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Nereis pelagica   Linnaeus, 1761


Native range | All suitable habitat | Point map | Year 2100
This map was computer-generated and has not yet been reviewed.
Nereis pelagica   AquaMaps   Data sources: GBIF OBIS
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Nereis pelagica
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drawing shows typical fish in this Family.

Classification / Names Common names | Synonyms | CoL | ITIS | WoRMS

Polychaeta | Aciculata | Nereididae

Environment / Climate / Range Ecology

Benthic.  Tropical

Distribution Countries | FAO areas | Ecosystems | Occurrences | Introductions

Indo-Pacific, Atlantic Ocean and the Mediterranean Sea.

Length at first maturity / Size / Weight / Age

Maturity: Lm ?  range ? - ? cm Max length : 20.3 cm TL male/unsexed; (Ref. 111270); common length : 12.0 cm TL male/unsexed; (Ref. 111269); max. reported age: 3 years (Ref. 111266)

Biology     Glossary (e.g. epibenthic)

Predominantly intertidal, occasionally found subtidally. Adults may be found in a mucous tube, under boulders or on holdfasts of algae (Ref. 111185). Omnivorous, feeding on plant detritus, algae, and sometimes on harpacticoid copepods and amphipods (Ref. 108780). Mating: Females produce a pheromone attracting and signalling the males to shed sperm which in turn stimulates females to shed eggs, this behavior is known as swarming. Gametes are spawned through the metanephridia or body wall rupturing (termed as "epitoky", wherein a pelagic, reproductive individual, "epitoke", is formed from a benthic, nonreproductive individual, "atoke"). After fertilization, most eggs become planktonic; although some are retained in the worm tubes or burrowed in jelly masses attached to the tubes (egg brooders). Life Cycle: Eggs develop into trocophore larva, which later metamorph into juvenile stage (body lengthened), and later develop into adults (Ref. 833). The worms die after their breeding period (Ref. 111269). Also Ref. 111267.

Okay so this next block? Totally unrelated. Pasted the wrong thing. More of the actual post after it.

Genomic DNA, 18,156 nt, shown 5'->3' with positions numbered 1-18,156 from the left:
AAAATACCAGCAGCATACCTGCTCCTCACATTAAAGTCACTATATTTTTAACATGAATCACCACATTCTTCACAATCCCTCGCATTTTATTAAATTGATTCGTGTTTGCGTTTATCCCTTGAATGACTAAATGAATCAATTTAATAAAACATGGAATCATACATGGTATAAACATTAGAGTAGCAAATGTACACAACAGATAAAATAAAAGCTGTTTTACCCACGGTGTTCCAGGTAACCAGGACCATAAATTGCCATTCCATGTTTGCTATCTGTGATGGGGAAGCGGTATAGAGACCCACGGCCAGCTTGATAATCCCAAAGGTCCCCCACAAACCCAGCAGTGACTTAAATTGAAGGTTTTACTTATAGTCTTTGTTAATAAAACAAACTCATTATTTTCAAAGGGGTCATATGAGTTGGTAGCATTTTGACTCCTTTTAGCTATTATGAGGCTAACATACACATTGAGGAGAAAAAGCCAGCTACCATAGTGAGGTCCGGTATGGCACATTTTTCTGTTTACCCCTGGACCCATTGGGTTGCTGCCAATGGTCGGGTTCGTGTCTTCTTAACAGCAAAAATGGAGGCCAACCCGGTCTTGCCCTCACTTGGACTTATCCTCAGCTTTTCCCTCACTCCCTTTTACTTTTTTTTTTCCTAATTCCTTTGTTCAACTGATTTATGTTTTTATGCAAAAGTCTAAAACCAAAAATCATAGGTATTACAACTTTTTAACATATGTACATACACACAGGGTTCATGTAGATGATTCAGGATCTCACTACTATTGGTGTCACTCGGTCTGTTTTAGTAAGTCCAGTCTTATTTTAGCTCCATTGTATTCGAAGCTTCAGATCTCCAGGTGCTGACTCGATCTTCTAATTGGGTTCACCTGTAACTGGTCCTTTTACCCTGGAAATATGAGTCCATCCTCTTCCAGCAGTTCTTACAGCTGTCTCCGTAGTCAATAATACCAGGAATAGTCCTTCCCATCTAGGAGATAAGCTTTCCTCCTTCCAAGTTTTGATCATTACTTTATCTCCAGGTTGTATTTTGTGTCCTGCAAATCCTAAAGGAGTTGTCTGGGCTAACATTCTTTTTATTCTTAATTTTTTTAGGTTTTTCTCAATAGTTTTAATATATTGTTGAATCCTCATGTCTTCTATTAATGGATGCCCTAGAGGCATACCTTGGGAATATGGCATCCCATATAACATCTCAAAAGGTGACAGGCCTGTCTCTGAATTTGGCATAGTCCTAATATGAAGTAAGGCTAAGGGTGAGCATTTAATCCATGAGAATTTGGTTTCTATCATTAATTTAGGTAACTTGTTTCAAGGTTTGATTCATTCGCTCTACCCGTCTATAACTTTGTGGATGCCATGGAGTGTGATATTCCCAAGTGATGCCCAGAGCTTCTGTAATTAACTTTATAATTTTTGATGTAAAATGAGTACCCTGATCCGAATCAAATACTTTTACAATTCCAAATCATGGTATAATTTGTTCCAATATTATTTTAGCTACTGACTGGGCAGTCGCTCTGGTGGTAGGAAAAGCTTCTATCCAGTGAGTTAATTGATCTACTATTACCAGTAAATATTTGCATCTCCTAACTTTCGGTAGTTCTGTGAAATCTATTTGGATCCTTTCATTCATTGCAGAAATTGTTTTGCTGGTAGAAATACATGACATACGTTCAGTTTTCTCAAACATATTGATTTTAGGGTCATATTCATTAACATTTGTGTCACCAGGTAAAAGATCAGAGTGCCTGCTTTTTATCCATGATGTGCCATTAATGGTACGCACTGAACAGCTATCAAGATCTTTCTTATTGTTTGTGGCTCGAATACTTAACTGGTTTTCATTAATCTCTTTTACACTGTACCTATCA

Life cycle and mating behavior Maturity | Reproduction | Spawning | Eggs | Fecundity | Larvae

Mating: Females produce a pheromone attracting and signalling the males to shed sperm which in turn stimulates females to shed eggs, this behavior is known as swarming. Gametes are spawned through the metanephridia or body wall rupturing (termed as "epitoky", wherein a pelagic, reproductive individual, "epitoke", is formed from a benthic, nonreproductive individual, "atoke"). After fertilization, most eggs become planktonic; although some are retained in the worm tubes or burrowed in jelly masses attached to the tubes (egg brooders). Life Cycle: Eggs develop into trocophore larva, which later metamorph into juvenile stage (body lengthened), and later develop into adults (Ref. 833). The worms die after their breeding period (Ref. 111269). Also Ref. 111267.

Main reference References | Coordinator | Collaborators

Salazar-Vallejo, S.I. 1996. (Ref. 7866)

IUCN Red List Status (Ref. 115185)

CITES status (Ref. 108899)

Not Evaluated

CMS (Ref. 116361)

Not Evaluated

Threat to humans

Human uses


| FisheriesWiki |

Internet sources

BHL | BOLD Systems | CISTI | DiscoverLife | FAO(Publication : search) | GenBank (genome, nucleotide) | GloBI | GOBASE | Google Books | Google Scholar | Google | ispecies | PubMed | Scirus | Tree of Life | uBio | uBio RSS | Wikipedia (Go, Search) | Zoological Record

Estimates of some properties based on models

Price category (Ref. 80766)
Unknown